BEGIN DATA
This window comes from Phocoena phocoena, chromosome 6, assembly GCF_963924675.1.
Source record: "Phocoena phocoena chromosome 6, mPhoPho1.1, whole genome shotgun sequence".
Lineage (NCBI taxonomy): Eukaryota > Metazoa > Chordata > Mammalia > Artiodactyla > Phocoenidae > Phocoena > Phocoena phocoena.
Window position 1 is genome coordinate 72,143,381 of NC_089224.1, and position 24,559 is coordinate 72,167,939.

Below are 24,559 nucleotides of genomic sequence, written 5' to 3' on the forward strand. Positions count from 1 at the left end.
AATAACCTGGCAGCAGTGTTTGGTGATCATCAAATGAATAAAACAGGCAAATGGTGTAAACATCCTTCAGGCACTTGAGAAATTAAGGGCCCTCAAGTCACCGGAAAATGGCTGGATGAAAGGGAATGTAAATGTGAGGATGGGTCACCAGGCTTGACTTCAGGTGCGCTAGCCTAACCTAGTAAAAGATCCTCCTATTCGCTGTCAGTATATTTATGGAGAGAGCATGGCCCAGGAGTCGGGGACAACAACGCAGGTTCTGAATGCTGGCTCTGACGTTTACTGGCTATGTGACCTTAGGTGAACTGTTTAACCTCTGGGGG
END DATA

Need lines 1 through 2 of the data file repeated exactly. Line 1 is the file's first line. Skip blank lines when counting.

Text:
This window comes from Phocoena phocoena, chromosome 6, assembly GCF_963924675.1.
Source record: "Phocoena phocoena chromosome 6, mPhoPho1.1, whole genome shotgun sequence".